While our results are limited to the Croatian side of the border fence, the mortality on the Hungarian side is expected to be minimal or even non-existent. Indeed, the additional four-metre high solid mesh fence on the Hungarian side presents no direct mortality risk, as the layer of razor wiring is out of reach for ungulates, i.e. it is constructed at the top of the fence, while on the Croatian side razor-wired fencing is on the ground level (Fig. 3A). However, due to such design the border fence is completely impermeable for large mammals which may be, in comparison to direct mortality of wildlife, much more serious ecological risk as it affects the connectivity of populations (see Linnell et al., 2016b).
Fence structure may be very important factor affecting the mortality rate of ungulates. For example, no wild boar mortality was registered in the Slovenia–Croatia border fence, instead they were observed several times managing to pass successfully through the razor-wired fence (Pokorny et al., 2017). In contrast, three mortalities of wild boar were recorded when animals attempted to cross from Croatia to Hungary. We believe this could be due to differences in fencing as there is a second, four-meter high solid mesh fence beyond the razor wires (Fig. 3A) blocking movement through to Hungary, and therefore trapping the animal in between the two fences. It is clear when considering comprehensive ecological effects of border fences, i.e. both the direct impact on wildlife mortality and their indirect impact as a barrier in the ecosystem, razor-wired fences per se are not as strong negative factor as when they are combined with solid mesh fences. The latter, although not directly contributing to wildlife mortality, may importantly increase this risk when constructed together with razor-wired fences. Alone, these impermeable fences may seriously diminish the connectivity of populations, without having any direct and obvious negative effects, i.e. without causing the direct mortality of individuals. It should be mentioned that Slovenia has, at several locations, begun changing the fence type from razor-wired fences into a panel design, which may even have more pronounced negative impacts on large mammal populations in the future.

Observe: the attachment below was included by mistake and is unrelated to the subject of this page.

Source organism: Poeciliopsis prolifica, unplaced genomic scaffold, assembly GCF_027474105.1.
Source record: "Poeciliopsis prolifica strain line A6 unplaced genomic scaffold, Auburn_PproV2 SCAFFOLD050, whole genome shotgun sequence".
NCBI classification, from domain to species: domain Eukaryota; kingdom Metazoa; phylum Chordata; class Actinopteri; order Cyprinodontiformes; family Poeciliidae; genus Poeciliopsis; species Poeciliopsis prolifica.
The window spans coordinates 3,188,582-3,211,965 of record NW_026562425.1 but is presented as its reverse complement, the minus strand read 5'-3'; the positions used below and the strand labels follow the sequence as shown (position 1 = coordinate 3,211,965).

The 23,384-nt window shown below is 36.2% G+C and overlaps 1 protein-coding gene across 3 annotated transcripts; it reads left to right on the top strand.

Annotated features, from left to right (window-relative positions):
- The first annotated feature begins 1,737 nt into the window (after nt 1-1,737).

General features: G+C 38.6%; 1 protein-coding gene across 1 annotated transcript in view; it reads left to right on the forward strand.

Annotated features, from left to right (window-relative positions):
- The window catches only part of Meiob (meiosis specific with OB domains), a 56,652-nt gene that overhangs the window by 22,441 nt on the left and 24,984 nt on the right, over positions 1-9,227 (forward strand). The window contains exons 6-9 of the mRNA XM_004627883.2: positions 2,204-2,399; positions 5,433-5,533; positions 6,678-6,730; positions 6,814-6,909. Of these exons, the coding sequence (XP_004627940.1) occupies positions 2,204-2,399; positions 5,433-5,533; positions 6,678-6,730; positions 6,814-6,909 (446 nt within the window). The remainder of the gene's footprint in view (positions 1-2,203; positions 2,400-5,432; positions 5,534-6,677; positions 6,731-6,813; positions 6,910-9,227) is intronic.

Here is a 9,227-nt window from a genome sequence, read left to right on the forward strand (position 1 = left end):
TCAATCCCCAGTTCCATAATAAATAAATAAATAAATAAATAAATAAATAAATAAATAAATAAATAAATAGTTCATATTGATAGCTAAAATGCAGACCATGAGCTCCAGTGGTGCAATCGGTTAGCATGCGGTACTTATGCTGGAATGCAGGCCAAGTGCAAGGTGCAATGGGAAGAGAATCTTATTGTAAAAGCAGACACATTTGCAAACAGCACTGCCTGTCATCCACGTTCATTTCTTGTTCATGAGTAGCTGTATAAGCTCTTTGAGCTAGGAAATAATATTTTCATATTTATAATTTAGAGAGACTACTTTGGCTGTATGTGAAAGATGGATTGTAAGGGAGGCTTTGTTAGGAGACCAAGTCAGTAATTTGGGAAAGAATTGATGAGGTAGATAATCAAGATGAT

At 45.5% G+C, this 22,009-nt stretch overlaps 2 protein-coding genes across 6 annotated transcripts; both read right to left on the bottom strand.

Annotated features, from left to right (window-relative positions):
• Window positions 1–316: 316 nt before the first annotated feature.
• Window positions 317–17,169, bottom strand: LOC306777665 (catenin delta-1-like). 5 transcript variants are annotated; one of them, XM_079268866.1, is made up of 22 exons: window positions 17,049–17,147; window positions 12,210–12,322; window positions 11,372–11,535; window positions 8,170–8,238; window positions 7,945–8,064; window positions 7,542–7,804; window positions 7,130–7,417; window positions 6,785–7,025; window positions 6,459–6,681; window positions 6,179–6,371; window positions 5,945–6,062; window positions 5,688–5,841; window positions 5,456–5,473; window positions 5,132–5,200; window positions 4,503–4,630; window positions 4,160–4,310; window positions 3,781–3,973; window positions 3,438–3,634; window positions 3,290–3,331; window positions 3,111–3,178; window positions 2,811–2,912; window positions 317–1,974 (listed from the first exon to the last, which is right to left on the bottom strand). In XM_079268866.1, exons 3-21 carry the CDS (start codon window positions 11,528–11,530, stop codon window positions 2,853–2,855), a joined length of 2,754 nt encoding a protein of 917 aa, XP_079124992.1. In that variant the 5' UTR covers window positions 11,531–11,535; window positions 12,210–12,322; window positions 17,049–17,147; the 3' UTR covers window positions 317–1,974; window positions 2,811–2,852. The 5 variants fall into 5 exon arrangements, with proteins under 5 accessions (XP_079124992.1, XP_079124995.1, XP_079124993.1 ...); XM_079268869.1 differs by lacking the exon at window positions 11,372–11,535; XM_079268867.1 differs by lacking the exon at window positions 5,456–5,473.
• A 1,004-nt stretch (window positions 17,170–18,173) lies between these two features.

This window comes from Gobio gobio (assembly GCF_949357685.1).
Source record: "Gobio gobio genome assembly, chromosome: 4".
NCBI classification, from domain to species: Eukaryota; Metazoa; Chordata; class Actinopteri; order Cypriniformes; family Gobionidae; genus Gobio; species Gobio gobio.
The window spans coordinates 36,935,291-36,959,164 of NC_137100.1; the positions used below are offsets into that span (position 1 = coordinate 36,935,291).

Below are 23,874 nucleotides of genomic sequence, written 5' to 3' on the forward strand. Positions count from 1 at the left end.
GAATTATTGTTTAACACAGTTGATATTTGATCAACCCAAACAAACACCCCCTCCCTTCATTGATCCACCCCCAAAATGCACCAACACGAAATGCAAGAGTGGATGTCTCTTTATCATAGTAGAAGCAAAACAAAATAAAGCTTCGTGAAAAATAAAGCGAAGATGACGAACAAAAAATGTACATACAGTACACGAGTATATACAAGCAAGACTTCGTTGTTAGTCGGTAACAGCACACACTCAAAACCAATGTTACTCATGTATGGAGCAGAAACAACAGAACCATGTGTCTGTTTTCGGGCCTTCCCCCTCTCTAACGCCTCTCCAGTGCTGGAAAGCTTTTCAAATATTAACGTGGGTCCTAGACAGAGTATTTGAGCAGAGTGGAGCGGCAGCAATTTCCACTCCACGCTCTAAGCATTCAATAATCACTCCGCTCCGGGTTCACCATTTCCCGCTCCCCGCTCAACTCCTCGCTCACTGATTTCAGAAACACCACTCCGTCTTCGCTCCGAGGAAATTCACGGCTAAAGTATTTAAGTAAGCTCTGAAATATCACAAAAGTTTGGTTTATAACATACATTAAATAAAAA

Short-term consequences of the border fences along Croatian border with Hungary are clear in terms of direct mortality, and as an obstruction to the movement of animals in the case of the dual-layer fences and/or solid mesh fences alone, which are impermeable. Regarding the observed species, it must be considered that both red deer and roe deer are known to perform regular movement within their distribution range under specific environmental characteristics (see Georgii, 1980; Georgii et al., 1983; Luccarini et al., 2006; Mysterud et al., 2011 for red deer; and Wahlstrom and Lieberg, 1995; Mysterud, 1999; Cagnacci et al., 2011 for roe deer): the impacts of fencing can be obviously more severe in such circumstances. Therefore, possible long-term and cumulative consequences of border fencing must also be of a significant largescale concern.